Gardening is not limited to the young and nimble. Gardening as a hobby or simply enjoying a walk around the garden should not end or diminish due to changes in our physical condition. As we grow older, our eyesight, flexibility, strength, and endurance may be reduced, even though our love for our garden has not ebbed. Landscapes can be designed and adapted to be beautiful and workable by anyone – allowing participation by everyone.
A universal garden really needs to be more than merely accessible. Inviting and inclusive are really better ways to describe a landscape that can be enjoyed and used by all. Keep these points in mind:
- Design – The ability to move confidently through the landscape or garden is the key to enjoyment. Regardless of vision, dexterity, balance, endurance or mobility, it should be easy to find your way around (or your way back). Remember one of the key principles of Universal Design – keep the design unobtrusive so that it blends with the existing landscape.
- Steps – Replace steps with long ramps. Slopes should be flat or gentle.
- Pathways – A firm, wide, flat, level, well-drained and maneuverable pathway is a must. Paving or brick is best. Paving, however, is expensive and retains heat. Brick can become uneven or slick with mildew if not maintained properly. Loose material (such as crushed stone) must be firmly packed for stability. Avoid abrupt or extreme drop-offs and pavement edges. Paths need to be 36″ wide for a wheelchair, five feet wide for two people to walk side by side. A five-foot turnaround area is required for wheelchairs.
- Grips – A rail or post to hold onto provides balance and stability for those who may be unsteady on their feet.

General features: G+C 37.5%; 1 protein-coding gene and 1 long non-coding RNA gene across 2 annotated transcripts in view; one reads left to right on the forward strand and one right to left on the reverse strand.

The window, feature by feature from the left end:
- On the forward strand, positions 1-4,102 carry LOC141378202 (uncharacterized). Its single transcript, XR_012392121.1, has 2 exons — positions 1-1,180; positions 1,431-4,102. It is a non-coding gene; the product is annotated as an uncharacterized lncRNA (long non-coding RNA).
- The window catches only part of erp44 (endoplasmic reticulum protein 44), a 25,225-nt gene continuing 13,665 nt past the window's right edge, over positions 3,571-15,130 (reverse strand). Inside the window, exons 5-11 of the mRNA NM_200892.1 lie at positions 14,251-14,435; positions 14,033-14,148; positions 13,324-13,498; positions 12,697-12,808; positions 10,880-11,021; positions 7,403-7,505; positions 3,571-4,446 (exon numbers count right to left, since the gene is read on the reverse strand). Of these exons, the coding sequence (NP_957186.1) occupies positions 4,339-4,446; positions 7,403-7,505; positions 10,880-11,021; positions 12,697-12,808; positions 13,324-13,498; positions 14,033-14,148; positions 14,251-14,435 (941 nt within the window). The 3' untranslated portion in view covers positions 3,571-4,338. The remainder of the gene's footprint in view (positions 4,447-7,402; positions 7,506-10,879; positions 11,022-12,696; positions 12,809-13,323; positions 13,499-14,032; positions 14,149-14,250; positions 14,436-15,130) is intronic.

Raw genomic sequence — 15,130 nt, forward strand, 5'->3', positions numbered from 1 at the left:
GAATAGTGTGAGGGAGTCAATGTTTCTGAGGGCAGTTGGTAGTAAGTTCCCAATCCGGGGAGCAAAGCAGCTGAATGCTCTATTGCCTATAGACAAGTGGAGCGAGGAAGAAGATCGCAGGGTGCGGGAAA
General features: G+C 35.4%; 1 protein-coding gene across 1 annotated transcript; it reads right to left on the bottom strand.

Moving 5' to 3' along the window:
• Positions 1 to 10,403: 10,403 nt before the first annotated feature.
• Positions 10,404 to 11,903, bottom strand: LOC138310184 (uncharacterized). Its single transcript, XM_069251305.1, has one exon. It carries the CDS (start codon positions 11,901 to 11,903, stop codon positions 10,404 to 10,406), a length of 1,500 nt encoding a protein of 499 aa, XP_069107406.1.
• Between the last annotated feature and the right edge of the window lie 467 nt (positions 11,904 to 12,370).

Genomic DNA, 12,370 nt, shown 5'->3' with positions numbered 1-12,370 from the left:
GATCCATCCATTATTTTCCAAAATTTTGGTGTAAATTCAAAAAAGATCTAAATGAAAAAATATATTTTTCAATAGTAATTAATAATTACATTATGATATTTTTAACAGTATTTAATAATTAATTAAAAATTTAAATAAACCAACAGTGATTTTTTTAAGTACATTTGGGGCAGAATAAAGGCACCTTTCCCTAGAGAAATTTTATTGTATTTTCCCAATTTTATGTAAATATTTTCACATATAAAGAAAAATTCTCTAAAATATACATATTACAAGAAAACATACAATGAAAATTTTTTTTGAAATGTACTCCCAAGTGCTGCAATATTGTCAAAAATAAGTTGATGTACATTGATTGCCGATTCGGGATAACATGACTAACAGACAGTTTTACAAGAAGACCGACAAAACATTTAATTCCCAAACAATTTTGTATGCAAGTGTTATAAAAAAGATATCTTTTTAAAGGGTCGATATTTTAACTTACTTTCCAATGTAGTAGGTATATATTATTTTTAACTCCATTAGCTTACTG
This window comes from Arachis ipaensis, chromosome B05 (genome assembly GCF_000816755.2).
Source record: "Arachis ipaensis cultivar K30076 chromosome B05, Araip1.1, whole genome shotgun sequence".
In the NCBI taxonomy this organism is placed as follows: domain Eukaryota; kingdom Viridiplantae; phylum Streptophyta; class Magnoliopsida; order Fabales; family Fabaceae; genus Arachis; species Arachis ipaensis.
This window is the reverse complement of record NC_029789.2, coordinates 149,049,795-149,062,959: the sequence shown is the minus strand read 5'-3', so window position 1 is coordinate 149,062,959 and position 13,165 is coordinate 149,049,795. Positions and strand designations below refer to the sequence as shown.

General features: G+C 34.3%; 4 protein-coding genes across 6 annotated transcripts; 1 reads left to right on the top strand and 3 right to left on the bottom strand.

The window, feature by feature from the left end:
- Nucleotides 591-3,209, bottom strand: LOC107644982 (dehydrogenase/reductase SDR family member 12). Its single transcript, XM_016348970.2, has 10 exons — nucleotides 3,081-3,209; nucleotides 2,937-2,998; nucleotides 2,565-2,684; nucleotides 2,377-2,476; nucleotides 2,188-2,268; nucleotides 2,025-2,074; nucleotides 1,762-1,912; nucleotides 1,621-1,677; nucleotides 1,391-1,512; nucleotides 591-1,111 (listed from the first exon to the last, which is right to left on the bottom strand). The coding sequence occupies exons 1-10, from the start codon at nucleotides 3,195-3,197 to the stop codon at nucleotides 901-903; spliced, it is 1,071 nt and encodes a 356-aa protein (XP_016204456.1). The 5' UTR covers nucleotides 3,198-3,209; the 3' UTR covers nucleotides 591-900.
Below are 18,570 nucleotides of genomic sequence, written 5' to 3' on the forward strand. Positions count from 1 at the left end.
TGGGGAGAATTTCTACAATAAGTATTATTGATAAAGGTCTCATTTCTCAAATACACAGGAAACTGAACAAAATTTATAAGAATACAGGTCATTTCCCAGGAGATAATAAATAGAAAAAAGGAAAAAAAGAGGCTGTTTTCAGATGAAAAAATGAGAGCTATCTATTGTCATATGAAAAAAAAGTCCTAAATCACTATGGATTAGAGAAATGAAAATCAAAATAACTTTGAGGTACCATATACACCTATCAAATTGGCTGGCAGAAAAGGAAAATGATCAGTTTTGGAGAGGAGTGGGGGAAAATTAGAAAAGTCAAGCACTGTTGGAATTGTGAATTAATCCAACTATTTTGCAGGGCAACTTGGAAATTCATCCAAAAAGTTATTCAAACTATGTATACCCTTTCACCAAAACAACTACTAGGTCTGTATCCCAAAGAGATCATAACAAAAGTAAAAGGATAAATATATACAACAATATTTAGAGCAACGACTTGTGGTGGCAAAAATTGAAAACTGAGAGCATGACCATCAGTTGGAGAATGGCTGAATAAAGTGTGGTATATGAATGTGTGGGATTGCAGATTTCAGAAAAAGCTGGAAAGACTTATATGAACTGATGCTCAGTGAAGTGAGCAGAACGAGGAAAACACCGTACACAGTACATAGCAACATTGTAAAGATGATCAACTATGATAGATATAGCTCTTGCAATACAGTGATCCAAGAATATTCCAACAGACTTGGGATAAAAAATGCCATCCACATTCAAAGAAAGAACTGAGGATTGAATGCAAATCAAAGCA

- Guides – Large areas can prove more than physically tiring. Being lost is not an enjoyable experience. Simple arrow markers or signs can assist those with restricted eyesight or reduced memory. Be creative – these don’t have to look like street signs.
Any physical limitations such as reduced ability to bend, kneel, lift, reach or grip must be considered when building or adapting the garden. Add the following features:
- Raised Beds -Bringing the garden to the gardener is the idea behind using raised beds. The traditional raised bed (18″ tall, more or less) could be used here but would still most likely be too low. Additional 6″ wide boards can be added to increase the height of the bed. Beds up to 3′ tall allow the gardener to stand while working. These can be made from brick or block and stained for a more natural look. A shorter raised bed with a built-in bench added would allow the gardener to sit while working and allow wheelchair access.
Bench -A comfortable bench to rest on is a welcome addition to any garden. If necessary, find one that allows easy transfer from a wheelchair.
- Containers -Whiskey barrels, hanging baskets, large pots (on the ground or on platforms with casters) can make plants accessible without excessive bending or banging knees.
- Vertical Gardens – Trellises, arbors and fences allow vining plants to be used in the landscape. Choose from many ornamental and edible plant varieties. See our Plant Guide for ideas.
- Tool Storage -Provide a secure waterproof place in the garden to store hand tools, gloves and other gardening items.
- Water -Water in a garden setting is almost essential. The look and sound of water attracts people and wildlife. Make sure your water feature is safe if your landscape will be frequented by anyone whose mobility or senses may be impaired. A small bubbling fountain may provide just as much enjoyment and interest as a pond.
One of the basic rules of landscaping and plant placement is to install smaller, shorter plants at the front of the planting bed or border. This “rule” is easily stretched by the use of raised beds. Those who have difficulty or are unable to bend down can “stop and smell the roses.” Choose plants based on fragrance and texture (how they feel to the touch) as well as pure appearance. Plant them where they can be enjoyed by all.